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Sleepy Sarah

Thoughts on ASMR as a mindfulness exercise?

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Hi all,

 

I practice meditation and mindfulness exercises mainly to improve the quality of my sleep and especially to fall asleep faster.

One new tool I stumbled upon on my quest for peace of mind is ASMR (check e.g. https://asmrstate.com/asmr-definition/ if you don't know what I'm talking about). To say it is weird is putting it mildly, but it does kind of work also. One thing I like in particular is the videos where they've mixed guided meditation and ASMR together, though I cannot too many of those. I am new to all this, so I'd really appreciate some input here. What I've tried so far has been really really helpful because I do have a history of sleeping problems and pills are something I avoid like the plague.

What are your thoughts on ASMR as a mindfulness/meditation exercise? Any suggestions which things to try?

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hi, i just stumbled on your post - this is interesting ...  have you tried or heard of vipassana meditation? so the definition/explanation on the asmr site that you sent states that the tingling sensation  : "...typically starts from the scalp and then moves towards the back of the neck and spine." - and i know that with vipassana the focus is to observe the sensations from the top of the head and scan slowly down towards one's toes - observing but not interacting with the sensations...interesting - i will check it out .

i too had alot of trouble sleeping until recently  - now - i just focus on my breathe and dont interact with my thoughts and fall asleep pretty fast... so just wanted to share my two bits with you ...as you mentioned you had trouble sleeping ...

 

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Very interesting post about ASMR. I was not familiar with it, but it sounds very similar to the concept of piti in Buddhist meditation. Here is one brief explanation of it from Sutta Central:

Pīti is a sense of joy or uplift that occurs during the course of meditation. It is best understood as an emotional response to the pleasure experienced in meditation. It may have physical manifestations, such as goosebumps or hair-raising, but is primarily a psychological quality. Since it is a subtle excitement or thrill in response to pleasure, it is moderated by passaddhi [tranquility], and drops away in the deeper states of samādhi [often translated as "concentration" but it might better be translated as "synchrony" or "settled harmony"]....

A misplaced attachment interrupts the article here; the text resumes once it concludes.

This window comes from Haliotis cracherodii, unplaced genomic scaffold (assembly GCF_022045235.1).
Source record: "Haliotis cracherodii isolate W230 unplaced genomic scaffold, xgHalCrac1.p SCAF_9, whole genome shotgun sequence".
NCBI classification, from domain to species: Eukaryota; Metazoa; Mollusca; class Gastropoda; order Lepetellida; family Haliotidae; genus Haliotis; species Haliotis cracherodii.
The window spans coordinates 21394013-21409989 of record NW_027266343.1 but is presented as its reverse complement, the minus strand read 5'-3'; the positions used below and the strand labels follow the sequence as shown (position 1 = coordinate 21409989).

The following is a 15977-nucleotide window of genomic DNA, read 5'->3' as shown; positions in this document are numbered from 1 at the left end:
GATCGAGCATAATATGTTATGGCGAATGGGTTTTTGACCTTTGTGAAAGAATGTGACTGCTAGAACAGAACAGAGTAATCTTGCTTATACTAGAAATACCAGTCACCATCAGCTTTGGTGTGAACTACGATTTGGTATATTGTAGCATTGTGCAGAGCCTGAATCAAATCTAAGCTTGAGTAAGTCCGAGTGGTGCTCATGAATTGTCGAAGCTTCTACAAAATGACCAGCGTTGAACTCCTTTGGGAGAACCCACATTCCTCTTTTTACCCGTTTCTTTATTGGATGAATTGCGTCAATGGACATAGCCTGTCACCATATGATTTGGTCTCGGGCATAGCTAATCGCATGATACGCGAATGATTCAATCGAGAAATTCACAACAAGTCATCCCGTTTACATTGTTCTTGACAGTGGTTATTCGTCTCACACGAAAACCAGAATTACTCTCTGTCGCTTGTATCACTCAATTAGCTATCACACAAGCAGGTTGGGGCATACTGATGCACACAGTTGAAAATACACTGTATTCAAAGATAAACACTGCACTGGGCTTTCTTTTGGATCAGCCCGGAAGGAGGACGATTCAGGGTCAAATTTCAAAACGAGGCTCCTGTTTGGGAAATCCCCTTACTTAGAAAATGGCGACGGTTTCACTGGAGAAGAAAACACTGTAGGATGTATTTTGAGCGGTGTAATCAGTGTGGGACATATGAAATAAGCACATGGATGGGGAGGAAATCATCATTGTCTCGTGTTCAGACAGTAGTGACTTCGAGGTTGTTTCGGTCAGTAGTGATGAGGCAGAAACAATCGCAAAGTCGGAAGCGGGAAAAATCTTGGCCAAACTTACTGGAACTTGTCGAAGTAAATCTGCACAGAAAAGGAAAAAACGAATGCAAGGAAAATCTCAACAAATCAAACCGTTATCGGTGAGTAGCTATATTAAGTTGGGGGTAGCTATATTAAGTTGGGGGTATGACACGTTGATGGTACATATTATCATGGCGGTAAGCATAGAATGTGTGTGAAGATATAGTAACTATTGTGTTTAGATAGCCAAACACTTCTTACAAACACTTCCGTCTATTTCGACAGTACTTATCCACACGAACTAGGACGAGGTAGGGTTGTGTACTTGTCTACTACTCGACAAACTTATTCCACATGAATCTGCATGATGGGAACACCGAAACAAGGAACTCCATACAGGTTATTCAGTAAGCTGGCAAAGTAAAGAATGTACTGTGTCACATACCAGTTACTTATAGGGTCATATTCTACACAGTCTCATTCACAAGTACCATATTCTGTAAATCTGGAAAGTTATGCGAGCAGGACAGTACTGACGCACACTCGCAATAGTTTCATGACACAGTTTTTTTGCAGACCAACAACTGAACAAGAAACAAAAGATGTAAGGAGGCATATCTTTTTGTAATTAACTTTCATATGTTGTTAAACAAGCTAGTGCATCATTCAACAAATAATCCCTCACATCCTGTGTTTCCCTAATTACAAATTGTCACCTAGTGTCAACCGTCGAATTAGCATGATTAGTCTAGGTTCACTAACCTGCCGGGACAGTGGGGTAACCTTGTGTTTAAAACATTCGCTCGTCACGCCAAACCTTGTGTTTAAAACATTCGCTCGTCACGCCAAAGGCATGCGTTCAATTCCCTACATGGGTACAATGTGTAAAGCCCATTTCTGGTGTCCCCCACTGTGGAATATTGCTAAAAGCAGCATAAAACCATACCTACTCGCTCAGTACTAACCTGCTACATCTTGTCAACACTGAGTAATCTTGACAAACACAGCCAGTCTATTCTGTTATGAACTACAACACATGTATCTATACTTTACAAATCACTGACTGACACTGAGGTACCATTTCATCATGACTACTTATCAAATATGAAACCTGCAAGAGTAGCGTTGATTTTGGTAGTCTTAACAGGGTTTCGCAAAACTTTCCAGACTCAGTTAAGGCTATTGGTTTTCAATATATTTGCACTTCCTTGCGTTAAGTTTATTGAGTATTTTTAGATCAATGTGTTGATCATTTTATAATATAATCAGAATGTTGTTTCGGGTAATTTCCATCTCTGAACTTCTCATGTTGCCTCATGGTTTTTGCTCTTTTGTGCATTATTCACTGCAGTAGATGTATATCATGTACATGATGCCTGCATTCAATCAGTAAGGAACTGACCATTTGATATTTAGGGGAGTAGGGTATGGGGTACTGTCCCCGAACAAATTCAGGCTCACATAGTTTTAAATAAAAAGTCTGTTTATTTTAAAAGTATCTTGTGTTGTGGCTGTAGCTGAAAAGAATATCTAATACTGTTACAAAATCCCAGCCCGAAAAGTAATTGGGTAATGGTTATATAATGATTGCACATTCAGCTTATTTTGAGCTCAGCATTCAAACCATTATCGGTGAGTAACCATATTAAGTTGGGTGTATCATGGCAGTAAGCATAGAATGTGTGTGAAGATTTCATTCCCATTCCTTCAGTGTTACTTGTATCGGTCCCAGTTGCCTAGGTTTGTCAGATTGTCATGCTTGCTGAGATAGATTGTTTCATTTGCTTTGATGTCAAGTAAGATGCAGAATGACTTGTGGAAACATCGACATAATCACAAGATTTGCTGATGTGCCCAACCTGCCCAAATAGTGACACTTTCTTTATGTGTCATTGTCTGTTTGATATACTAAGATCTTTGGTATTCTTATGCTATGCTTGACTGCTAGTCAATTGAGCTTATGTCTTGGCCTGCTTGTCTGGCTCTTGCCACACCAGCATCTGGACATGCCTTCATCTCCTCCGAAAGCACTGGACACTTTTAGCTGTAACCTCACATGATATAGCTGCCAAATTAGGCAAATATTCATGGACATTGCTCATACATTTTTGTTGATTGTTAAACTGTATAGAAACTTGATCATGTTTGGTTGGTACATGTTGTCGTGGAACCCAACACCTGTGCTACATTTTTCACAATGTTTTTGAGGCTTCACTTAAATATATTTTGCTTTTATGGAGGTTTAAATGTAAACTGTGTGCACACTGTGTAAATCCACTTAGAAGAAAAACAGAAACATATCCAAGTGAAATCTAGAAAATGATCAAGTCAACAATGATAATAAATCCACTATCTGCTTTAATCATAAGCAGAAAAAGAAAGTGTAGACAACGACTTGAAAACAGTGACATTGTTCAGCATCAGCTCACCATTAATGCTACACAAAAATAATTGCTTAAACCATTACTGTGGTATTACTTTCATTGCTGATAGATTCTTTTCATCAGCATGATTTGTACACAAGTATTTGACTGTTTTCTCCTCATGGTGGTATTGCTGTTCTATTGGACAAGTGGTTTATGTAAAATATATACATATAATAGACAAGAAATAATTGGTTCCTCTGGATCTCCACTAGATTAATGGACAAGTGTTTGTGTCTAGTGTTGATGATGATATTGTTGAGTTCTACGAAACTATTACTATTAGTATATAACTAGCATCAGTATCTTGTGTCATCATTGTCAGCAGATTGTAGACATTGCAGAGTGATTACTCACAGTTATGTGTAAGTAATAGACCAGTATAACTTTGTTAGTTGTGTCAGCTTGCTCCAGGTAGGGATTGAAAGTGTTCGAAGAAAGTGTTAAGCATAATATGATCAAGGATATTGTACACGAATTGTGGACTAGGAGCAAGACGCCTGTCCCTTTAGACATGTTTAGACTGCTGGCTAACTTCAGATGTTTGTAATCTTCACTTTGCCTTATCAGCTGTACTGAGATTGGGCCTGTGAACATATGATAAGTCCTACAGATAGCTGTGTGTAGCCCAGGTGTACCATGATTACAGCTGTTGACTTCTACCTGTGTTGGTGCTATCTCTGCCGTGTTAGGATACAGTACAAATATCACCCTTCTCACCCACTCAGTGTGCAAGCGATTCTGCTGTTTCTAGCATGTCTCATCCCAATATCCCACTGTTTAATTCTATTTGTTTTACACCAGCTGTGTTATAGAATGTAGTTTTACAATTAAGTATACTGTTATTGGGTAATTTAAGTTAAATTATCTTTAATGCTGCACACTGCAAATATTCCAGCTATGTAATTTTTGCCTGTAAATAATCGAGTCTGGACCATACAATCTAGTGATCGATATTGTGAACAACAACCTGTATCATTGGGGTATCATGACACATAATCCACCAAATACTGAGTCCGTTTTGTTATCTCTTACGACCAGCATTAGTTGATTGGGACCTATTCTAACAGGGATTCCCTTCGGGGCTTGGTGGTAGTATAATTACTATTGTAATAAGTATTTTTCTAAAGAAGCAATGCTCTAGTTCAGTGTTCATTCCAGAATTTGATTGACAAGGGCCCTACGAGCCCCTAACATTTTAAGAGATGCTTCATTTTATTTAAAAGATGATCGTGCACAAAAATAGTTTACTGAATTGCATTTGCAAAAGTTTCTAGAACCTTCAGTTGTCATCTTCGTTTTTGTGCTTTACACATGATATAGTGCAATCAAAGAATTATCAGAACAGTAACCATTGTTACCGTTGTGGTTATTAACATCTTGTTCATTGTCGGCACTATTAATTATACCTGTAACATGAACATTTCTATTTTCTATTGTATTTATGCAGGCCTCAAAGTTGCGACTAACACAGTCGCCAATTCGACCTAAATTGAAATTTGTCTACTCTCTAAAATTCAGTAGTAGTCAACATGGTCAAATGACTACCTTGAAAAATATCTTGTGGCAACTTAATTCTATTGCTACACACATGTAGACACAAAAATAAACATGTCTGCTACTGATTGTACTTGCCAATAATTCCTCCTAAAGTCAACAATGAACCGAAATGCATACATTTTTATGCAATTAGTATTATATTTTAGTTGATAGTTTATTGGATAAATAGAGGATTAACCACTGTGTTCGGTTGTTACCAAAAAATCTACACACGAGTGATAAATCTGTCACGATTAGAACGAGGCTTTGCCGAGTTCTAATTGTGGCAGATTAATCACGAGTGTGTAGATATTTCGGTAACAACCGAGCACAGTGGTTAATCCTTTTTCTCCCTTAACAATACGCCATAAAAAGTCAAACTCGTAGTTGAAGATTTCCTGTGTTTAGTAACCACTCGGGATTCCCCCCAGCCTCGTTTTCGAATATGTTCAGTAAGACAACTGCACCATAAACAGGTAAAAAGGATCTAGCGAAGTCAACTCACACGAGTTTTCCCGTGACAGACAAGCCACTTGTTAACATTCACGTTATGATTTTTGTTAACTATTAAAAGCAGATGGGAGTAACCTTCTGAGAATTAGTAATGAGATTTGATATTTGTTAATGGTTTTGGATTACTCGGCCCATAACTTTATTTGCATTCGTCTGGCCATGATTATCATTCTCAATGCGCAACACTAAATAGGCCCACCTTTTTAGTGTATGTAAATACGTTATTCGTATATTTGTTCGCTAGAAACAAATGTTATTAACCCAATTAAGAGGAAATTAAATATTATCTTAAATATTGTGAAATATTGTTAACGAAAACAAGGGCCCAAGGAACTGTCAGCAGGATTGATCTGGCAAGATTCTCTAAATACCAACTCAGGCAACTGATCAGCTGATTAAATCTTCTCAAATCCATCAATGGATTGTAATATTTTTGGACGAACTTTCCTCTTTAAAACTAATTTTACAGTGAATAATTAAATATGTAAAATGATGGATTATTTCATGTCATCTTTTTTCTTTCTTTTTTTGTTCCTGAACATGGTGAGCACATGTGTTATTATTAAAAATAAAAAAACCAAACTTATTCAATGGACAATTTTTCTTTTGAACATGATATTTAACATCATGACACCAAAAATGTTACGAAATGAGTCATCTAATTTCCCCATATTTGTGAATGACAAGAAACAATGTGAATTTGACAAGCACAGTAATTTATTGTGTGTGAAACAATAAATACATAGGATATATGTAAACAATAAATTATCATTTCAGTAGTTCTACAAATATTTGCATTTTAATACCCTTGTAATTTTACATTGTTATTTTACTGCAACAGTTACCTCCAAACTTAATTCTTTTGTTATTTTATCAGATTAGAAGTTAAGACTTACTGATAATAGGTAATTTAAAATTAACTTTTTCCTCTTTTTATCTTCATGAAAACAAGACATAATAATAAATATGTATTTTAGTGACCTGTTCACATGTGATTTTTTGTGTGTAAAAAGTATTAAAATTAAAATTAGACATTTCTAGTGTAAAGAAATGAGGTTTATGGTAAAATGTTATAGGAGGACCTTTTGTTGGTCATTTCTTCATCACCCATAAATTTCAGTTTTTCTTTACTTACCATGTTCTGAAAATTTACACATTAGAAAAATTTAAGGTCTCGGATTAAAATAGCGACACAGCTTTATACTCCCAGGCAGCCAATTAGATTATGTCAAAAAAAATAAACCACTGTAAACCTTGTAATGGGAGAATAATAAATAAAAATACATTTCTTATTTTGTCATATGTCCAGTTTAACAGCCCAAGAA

In modernity, pīti may be related to the psychological phenomena known as frisson or A.S.M.R.,1and moreover, in a case study, researchers have reported strong dopamine reward system activations in the brain of a long-term Buddhist practitioner during meditation.2

I find slow body sweeping and then settling on the sensations of the breath, similar to what yogawithpriyanka referenced, to be very conducive to developing piti and samadhi. It took many months of practice before I experienced piti. But, not everyone will find initially placing attention to bodily sensations rewarding. This was discussed in the topic covering the book Trauma-Sesnitive Mindfulness. I recall Sean very recently sent out an email about a package he put together to help with sleep. Here is a link to the website: https://mindfulnessexercises.com/tranquil-meditation-sleep-music/?utm_source=ActiveCampaign&utm_medium=email&utm_content=Tranquil+Meditation+Sleep+Music&utm_campaign=2020_03_10_Tranquil+Meditation+Sleep+Music I myself have not checked it out yet.

Best wishes.

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Hello,

I've heard of ASMR and a lot of my clients asked about it. I'm all for it- if it works for you. I think a lot of my clients were disappointed because they weren't able to experience the sensation. From my understanding, some people are able to, and some people can't. Maybe you're right David, and it takes a long practice of meditation to be able to experience the sensation. I figure it's maybe a better idea not to have expectations, because often that leads to disappointment. It's great to be aware of it, so I appreciate your bringing it up Sleepy Sarah!

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Jo, in this era of instant gratification I suspect many of your clients simply are too eager, too impatient. In the Buddhist map, even piti gives way to a subtler and more serene pleasure sukha that pervades the entire body. The process is one of settling and relinquishing that basically happens naturally. Sukha in turn gives way too an even cooler settledness and bliss in equanimity. It is part of “peeling the layers of the onion,” a metaphor often used to describe meditation.  Seeking and trying too hard to make this process happen just gets in the way. As you let attention simply settle, abide with present-moment experience, and transition into a spacious awareness of the whole body, it is as though you naturally tire of successive stages of agitation, abandon them, and settle more deeply. It just takes time, showing up again and again for formal meditation practice in a safe setting with interest, kindness, and patience. While it isn’t always pretty and sublime, you learn no time practicing is wasted. That is one of the biggest lessons of mindfulness, right? It is simply a losing game to oppose the way things are. If we want our actions to have positive effects, it helps if we are grounded in how things are, accept how things are. That’s where we have to start time and again. When we stop fighting it, we tend to find some peace and joy in the acceptance, certainly relief. Well, that’s my take anyway.

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